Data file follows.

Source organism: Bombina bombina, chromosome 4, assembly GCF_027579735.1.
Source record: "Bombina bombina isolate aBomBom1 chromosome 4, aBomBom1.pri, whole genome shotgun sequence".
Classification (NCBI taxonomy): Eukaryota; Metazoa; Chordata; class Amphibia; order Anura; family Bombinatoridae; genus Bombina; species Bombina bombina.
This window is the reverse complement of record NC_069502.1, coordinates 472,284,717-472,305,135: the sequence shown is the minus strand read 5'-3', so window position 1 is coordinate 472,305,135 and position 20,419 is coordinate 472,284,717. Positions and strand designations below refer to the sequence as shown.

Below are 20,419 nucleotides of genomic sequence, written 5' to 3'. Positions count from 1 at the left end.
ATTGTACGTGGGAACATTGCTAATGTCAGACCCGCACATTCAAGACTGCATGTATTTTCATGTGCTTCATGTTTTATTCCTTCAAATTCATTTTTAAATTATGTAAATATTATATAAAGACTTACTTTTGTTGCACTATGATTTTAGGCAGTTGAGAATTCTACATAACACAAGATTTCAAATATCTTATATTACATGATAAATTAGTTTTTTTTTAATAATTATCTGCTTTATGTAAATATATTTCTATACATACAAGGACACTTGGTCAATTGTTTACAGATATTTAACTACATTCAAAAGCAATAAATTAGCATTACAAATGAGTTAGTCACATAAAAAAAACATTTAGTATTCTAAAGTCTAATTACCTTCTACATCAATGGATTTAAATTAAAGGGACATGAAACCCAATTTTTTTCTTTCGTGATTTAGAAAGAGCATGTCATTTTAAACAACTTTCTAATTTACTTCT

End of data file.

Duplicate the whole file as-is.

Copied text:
Source organism: Bombina bombina, chromosome 4, assembly GCF_027579735.1.
Source record: "Bombina bombina isolate aBomBom1 chromosome 4, aBomBom1.pri, whole genome shotgun sequence".
Classification (NCBI taxonomy): Eukaryota; Metazoa; Chordata; class Amphibia; order Anura; family Bombinatoridae; genus Bombina; species Bombina bombina.
This window is the reverse complement of record NC_069502.1, coordinates 472,284,717-472,305,135: the sequence shown is the minus strand read 5'-3', so window position 1 is coordinate 472,305,135 and position 20,419 is coordinate 472,284,717. Positions and strand designations below refer to the sequence as shown.

Below are 20,419 nucleotides of genomic sequence, written 5' to 3'. Positions count from 1 at the left end.
ATTGTACGTGGGAACATTGCTAATGTCAGACCCGCACATTCAAGACTGCATGTATTTTCATGTGCTTCATGTTTTATTCCTTCAAATTCATTTTTAAATTATGTAAATATTATATAAAGACTTACTTTTGTTGCACTATGATTTTAGGCAGTTGAGAATTCTACATAACACAAGATTTCAAATATCTTATATTACATGATAAATTAGTTTTTTTTTAATAATTATCTGCTTTATGTAAATATATTTCTATACATACAAGGACACTTGGTCAATTGTTTACAGATATTTAACTACATTCAAAAGCAATAAATTAGCATTACAAATGAGTTAGTCACATAAAAAAAACATTTAGTATTCTAAAGTCTAATTACCTTCTACATCAATGGATTTAAATTAAAGGGACATGAAACCCAATTTTTTTCTTTCGTGATTTAGAAAGAGCATGTCATTTTAAACAACTTTCTAATTTACTTCT